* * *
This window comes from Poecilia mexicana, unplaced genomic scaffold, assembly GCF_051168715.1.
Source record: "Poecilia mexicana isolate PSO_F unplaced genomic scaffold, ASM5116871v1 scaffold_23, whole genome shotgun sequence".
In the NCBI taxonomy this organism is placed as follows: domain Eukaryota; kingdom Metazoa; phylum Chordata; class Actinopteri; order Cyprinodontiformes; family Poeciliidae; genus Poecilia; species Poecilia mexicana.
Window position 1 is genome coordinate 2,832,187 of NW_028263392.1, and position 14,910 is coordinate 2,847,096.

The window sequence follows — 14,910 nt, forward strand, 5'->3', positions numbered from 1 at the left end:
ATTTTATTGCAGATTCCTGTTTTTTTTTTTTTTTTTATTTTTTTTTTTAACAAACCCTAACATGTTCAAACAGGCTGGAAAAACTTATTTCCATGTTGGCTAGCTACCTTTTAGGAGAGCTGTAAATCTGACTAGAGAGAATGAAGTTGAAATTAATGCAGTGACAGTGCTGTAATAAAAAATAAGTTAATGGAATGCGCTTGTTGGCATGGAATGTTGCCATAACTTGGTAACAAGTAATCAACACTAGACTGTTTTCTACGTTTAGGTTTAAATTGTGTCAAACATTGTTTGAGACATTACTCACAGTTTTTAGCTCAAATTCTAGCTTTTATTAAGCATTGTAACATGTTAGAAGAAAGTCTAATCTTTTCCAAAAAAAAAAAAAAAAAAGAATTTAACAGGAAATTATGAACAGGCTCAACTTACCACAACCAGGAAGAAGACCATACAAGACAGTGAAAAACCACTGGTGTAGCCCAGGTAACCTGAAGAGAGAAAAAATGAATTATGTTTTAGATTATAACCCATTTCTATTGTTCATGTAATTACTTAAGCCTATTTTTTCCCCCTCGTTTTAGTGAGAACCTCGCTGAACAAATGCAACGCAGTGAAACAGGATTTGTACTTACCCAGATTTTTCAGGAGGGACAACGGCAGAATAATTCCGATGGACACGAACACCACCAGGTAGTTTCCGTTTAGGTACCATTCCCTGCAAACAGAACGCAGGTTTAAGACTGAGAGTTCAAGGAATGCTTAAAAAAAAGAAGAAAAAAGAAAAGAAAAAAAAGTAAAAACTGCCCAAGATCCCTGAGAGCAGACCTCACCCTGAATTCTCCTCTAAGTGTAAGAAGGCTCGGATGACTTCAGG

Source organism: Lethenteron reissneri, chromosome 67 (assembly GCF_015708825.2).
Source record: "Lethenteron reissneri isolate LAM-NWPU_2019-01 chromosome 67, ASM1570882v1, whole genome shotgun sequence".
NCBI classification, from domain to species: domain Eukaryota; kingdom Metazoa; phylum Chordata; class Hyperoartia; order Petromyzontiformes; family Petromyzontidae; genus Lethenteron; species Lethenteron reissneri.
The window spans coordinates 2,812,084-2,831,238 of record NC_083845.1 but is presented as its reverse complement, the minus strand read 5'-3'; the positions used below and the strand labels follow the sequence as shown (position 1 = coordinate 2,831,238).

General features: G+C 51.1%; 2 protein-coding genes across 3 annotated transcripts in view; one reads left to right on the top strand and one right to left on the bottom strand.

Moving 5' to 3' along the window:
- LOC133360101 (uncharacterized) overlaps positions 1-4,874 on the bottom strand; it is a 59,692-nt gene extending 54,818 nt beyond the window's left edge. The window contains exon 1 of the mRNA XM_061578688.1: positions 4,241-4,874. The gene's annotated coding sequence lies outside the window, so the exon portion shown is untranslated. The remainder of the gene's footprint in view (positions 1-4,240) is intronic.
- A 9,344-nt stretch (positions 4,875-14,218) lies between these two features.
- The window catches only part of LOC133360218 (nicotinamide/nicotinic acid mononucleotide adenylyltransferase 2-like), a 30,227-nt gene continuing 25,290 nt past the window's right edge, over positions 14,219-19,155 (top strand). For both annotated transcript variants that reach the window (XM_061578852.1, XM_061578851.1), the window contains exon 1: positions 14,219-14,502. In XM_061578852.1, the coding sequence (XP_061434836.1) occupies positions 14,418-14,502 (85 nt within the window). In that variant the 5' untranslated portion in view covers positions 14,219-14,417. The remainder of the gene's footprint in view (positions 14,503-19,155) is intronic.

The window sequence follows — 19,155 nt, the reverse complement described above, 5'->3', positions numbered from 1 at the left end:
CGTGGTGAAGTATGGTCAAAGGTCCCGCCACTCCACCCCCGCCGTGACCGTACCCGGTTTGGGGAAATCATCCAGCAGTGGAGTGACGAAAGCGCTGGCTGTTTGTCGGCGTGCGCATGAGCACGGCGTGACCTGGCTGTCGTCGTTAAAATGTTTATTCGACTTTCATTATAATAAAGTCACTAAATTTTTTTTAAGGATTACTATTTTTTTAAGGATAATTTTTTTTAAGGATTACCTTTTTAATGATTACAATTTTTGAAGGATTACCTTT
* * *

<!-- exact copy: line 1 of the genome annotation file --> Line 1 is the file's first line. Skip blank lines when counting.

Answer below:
This window comes from Poecilia mexicana, unplaced genomic scaffold, assembly GCF_051168715.1.